Analysing cities’ food supply system resilience through networks: new methodological and conceptual directions

Yuna Chiffoleau, Alain Degenne, Grégori Akermann, Milo Monnier, Anne-Cécile Brit, Maxime Lenormand, Florent Saucède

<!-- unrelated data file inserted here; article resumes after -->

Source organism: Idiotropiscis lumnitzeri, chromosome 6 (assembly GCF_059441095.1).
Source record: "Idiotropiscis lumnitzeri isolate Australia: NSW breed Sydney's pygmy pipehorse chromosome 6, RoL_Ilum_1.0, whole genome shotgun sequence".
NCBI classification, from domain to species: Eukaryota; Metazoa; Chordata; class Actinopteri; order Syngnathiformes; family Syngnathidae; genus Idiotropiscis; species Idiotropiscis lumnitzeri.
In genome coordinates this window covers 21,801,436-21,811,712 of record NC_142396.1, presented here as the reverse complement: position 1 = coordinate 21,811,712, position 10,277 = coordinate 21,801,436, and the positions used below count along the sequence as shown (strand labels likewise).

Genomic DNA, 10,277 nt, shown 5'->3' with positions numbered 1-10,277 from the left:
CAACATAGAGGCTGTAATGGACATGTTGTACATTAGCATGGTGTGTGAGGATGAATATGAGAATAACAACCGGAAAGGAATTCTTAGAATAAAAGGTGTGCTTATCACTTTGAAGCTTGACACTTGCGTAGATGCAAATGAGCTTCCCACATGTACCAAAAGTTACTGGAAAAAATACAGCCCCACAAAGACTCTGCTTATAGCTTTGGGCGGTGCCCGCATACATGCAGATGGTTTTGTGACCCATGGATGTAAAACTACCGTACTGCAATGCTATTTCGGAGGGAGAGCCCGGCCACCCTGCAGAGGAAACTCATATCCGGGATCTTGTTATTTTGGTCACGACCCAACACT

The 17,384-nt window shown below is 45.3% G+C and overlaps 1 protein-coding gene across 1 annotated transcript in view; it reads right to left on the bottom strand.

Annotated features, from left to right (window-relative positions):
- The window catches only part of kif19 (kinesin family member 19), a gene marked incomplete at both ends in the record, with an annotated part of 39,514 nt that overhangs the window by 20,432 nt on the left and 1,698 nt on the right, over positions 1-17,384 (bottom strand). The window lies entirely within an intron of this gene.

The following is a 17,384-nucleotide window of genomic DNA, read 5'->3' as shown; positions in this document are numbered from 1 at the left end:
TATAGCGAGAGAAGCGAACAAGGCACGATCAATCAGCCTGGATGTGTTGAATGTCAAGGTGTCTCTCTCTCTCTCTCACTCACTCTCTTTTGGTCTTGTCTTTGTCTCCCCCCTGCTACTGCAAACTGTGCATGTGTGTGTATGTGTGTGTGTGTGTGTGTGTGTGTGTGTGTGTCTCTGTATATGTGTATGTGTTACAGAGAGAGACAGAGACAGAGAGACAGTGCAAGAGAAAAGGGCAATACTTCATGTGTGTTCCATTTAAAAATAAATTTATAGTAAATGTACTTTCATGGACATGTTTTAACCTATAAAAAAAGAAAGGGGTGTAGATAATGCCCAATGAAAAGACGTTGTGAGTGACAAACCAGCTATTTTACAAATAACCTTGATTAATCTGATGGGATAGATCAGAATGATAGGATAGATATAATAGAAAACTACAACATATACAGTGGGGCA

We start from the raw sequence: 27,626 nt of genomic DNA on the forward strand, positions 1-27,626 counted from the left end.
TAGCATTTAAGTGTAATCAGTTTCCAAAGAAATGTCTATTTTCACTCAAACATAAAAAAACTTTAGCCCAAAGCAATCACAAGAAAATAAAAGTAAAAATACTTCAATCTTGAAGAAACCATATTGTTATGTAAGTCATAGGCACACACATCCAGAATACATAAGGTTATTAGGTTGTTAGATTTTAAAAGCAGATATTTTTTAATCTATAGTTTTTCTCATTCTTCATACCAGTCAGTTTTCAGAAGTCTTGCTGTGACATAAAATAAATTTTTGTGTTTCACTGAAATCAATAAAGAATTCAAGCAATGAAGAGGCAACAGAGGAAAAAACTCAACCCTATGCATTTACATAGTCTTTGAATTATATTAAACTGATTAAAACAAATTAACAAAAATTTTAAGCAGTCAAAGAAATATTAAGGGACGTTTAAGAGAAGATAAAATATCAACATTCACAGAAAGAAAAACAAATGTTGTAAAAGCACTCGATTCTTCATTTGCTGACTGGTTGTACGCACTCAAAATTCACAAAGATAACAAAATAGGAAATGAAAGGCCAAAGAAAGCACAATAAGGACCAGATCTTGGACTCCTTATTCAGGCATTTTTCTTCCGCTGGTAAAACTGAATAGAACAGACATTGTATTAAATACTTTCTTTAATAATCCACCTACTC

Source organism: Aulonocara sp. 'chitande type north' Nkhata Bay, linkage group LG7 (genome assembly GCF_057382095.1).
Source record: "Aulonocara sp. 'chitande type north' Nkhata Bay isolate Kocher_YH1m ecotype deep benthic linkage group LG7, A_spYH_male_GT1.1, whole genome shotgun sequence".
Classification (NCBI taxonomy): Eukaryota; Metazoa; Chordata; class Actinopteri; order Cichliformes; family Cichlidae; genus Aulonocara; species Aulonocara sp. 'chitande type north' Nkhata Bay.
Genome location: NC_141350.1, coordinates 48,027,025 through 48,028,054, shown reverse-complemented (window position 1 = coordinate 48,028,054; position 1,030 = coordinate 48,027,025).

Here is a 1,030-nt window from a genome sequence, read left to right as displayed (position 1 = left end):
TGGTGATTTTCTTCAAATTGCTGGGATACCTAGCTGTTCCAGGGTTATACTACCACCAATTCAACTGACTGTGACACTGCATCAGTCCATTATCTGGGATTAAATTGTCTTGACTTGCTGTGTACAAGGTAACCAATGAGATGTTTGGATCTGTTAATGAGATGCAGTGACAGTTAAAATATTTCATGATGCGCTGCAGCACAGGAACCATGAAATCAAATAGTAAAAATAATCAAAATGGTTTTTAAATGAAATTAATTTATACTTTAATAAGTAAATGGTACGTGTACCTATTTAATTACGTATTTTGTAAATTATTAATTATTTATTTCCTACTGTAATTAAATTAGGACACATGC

In a context of growing uncertainties (climate change, social movements, scarcity of oil…), concerns are raising regarding the resilience of urban food supply systems. Recent stock shortages in supermarkets have been worrying local authorities, calling for an in-depth analysis of the supply chains procuring food security. Food supply chains are indeed subject to rapid changes under the influence of consumers’ demand, food relocation policies, and large retailers’ strategies. This communication aims at proposing and testing a methodology to approach the food supply system of a city and assess its resilience. The food supply system of a city is here rethought as network made of economic and social relations between retailers, producers and intermediaries. The resilience of the food supply system is supposed to be linked partly to the morphology and the dynamics of the social network beyond individual resilient strategies. A field survey in Montpellier, South of France, of 105 retailers consisted in tracing and quantifying the flows of tomatoes from the retailer to the producer, by detailing the economic and social relations underlying the flows – including a proxy of their strength - as well as the volumes that are concerned. The analysis shows how the supply food system is structured around, and dependant on few intermediaries connecting three different markets, in line with Harrison White’s approach. A novel technique consisting in ‘peeling’ the network by removing sequentially the nodes according to their betweenness centrality is used to identify the economic intermediaries who are less visible but necessary to make the network work and resist face to different possible shocks. The analysis gives concrete tools as well as new conceptual and methodological directions to both policy-makers and researchers to improve the resilience of urban food supply systems.

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